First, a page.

• Mon. Jul 22nd, 2024


Jun 22, 2024


Suffice it to say that it is very unfortunate that some Nigerians derive pleasure to ridicule or tease others for what they may discern as their weaknesses or deficiencies, instead of showing empathy and understanding. Every individual has their concerns and struggles, and it’s not a decent and healthy culture for us as a people to assess others based on what gives them pain or discomfort. People should strive to cultivate a culture of support and respect where everyone’s emotions and needs are analyzed and valued.

In my opinion, I see the following as several potential explanations for why some individuals may take pleasure in the discomfort or pain of others. One of such is the possibility of a psychological sensation called schadenfreude, which refers to the contentment or satisfaction derived from the misfortunes of others. This may stem from feelings of jealousy or resentment towards others, or a fascination to feel superior or dominant. Also, some individuals may simply lack empathy or social skills, and therefore do not understand the emotional trauma of their actions on others.

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It is also possible that political, cultural or societal factors may play a role in stimulating a competitive or cutthroat psyche that values success at all costs, even if it means causing harm to others. Howbeit, trying to understand and address these complex psychological, political, cultural and social factors, is key to promoting empathy, compassion, and a more positive and supportive society, where peace and justice reign, supreme.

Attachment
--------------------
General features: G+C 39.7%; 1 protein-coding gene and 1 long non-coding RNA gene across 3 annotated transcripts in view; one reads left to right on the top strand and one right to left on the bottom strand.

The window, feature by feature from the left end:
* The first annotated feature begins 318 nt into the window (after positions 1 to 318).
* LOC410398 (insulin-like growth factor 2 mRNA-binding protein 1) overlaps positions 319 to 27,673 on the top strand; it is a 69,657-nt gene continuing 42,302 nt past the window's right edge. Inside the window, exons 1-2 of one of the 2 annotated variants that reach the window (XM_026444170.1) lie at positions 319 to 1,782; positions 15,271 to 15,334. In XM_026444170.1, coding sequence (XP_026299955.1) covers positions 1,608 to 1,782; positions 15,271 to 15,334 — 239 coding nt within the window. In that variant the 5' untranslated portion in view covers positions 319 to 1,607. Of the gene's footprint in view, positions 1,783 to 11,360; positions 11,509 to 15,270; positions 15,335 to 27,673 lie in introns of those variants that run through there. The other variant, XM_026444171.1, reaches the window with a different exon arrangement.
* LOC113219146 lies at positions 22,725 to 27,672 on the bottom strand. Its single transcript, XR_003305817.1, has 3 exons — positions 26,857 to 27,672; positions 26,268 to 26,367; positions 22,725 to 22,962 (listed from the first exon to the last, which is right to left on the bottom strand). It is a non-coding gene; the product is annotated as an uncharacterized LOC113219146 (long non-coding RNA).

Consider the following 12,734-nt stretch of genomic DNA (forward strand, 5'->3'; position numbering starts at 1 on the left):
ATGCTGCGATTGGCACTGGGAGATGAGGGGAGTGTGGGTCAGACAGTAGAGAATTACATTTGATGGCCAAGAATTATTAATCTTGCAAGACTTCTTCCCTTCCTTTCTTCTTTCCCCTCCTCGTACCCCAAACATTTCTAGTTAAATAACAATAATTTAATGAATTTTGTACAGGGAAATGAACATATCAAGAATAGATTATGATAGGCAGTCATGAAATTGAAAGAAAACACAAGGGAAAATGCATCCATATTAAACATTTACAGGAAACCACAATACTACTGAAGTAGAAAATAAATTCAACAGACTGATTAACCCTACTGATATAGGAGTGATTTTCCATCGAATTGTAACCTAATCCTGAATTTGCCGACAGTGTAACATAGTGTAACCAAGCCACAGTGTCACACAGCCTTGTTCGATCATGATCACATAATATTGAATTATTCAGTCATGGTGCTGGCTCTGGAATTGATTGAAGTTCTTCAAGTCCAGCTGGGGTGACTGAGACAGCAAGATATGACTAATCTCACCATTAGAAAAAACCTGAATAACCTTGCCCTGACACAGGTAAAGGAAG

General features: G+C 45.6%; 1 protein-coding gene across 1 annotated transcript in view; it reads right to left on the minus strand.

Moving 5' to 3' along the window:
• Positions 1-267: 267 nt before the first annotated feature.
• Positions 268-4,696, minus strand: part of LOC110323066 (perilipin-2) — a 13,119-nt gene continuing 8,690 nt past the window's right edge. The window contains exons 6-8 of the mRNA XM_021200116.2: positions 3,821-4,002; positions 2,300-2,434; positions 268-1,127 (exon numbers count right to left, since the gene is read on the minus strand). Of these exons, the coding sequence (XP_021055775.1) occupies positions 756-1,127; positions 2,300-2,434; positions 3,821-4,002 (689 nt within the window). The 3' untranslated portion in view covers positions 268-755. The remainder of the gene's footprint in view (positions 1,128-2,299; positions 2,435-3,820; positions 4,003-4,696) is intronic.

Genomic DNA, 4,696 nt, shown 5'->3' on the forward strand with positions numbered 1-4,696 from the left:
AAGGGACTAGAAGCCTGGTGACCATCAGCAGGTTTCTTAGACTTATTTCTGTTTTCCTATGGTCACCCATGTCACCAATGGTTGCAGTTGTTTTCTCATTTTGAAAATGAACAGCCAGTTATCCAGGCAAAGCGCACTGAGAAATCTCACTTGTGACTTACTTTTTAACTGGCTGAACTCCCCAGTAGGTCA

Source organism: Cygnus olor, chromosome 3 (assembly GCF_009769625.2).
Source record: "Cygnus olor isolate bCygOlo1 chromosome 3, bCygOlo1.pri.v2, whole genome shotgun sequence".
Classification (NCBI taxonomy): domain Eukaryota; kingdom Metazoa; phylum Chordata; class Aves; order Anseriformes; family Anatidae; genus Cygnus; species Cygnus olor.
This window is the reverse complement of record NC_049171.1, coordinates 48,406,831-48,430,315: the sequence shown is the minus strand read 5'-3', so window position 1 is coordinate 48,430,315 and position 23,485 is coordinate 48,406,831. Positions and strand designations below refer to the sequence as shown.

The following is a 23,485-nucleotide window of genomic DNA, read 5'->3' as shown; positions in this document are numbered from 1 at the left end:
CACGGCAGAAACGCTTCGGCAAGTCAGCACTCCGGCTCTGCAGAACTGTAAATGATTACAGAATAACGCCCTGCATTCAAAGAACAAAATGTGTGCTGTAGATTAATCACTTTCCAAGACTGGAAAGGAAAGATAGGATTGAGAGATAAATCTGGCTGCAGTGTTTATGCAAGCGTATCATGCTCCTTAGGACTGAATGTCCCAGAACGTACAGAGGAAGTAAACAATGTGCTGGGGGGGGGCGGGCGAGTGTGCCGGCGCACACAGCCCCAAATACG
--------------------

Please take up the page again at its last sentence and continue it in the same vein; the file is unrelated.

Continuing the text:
Yes, I agree that as citizens, it is crucial to hold those in positions of authority accountable for their actions and ensure they work towards good governance, and the press (leading the people) plays a crucial role in ensuring transparency and informing the public of any blunder committed by our political leaders. However, the focus and making of highlights on human errors and trivial adventures, such as a political office holder having a slip or staggers when walking or in an attempt to climb on a podium (which can happen to anyone) is tantamount to pursuing the shadows and leaving the substances (which are the more significant issues to handle) to stand tall and intimidating. The media, by dissipating its efforts to concentrate on such minor missteps, creates a false narrative and distraction from the real issues that need to be addressed. This can lead to a lack of trust in the media and a disconnect between the public and political leaders.

Making a mockery of President Bola Tinubu over his slip when he attempted to mount on a podium on the 25th democracy day anniversary smacks of indecent and ungodly behaviour and such behaviour do not suit us as the people we want the international community to believe we are.

I am not one of the President’s media representatives, nor do I know anyone who works for him. I write this article as someone who upholds strong ethical and moral values; and who recognizes the importance of treating everyone with empathy and respect, irrespective of their political, religious, or ethnic backgrounds. I believe that mocking a political leader over their health issues is insensitive and unproductive, as it does not contribute to the discourse on governance and policy-making.